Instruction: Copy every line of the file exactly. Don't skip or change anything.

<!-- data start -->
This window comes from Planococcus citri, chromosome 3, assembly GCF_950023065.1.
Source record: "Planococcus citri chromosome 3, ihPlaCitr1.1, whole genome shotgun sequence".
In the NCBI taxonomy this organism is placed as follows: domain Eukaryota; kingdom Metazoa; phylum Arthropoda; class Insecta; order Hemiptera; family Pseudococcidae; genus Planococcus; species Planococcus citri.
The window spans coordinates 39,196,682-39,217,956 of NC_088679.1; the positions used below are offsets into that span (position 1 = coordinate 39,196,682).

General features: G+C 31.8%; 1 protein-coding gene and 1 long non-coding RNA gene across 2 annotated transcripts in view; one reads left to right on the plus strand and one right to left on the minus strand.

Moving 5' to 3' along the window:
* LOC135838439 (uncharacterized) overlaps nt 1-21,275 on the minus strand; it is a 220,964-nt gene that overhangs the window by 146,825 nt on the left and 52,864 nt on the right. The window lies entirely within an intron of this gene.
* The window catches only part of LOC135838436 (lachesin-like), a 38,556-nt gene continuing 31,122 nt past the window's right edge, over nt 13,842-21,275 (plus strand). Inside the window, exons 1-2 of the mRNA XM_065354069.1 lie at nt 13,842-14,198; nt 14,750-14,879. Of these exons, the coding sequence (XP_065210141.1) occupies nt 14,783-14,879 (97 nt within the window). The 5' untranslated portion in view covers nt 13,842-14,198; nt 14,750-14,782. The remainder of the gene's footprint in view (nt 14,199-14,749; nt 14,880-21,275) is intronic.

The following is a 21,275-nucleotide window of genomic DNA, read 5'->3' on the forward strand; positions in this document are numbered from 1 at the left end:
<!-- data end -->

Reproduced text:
This window comes from Planococcus citri, chromosome 3, assembly GCF_950023065.1.
Source record: "Planococcus citri chromosome 3, ihPlaCitr1.1, whole genome shotgun sequence".
In the NCBI taxonomy this organism is placed as follows: domain Eukaryota; kingdom Metazoa; phylum Arthropoda; class Insecta; order Hemiptera; family Pseudococcidae; genus Planococcus; species Planococcus citri.
The window spans coordinates 39,196,682-39,217,956 of NC_088679.1; the positions used below are offsets into that span (position 1 = coordinate 39,196,682).

General features: G+C 31.8%; 1 protein-coding gene and 1 long non-coding RNA gene across 2 annotated transcripts in view; one reads left to right on the plus strand and one right to left on the minus strand.

Moving 5' to 3' along the window:
* LOC135838439 (uncharacterized) overlaps nt 1-21,275 on the minus strand; it is a 220,964-nt gene that overhangs the window by 146,825 nt on the left and 52,864 nt on the right. The window lies entirely within an intron of this gene.
* The window catches only part of LOC135838436 (lachesin-like), a 38,556-nt gene continuing 31,122 nt past the window's right edge, over nt 13,842-21,275 (plus strand). Inside the window, exons 1-2 of the mRNA XM_065354069.1 lie at nt 13,842-14,198; nt 14,750-14,879. Of these exons, the coding sequence (XP_065210141.1) occupies nt 14,783-14,879 (97 nt within the window). The 5' untranslated portion in view covers nt 13,842-14,198; nt 14,750-14,782. The remainder of the gene's footprint in view (nt 14,199-14,749; nt 14,880-21,275) is intronic.

The following is a 21,275-nucleotide window of genomic DNA, read 5'->3' on the forward strand; positions in this document are numbered from 1 at the left end: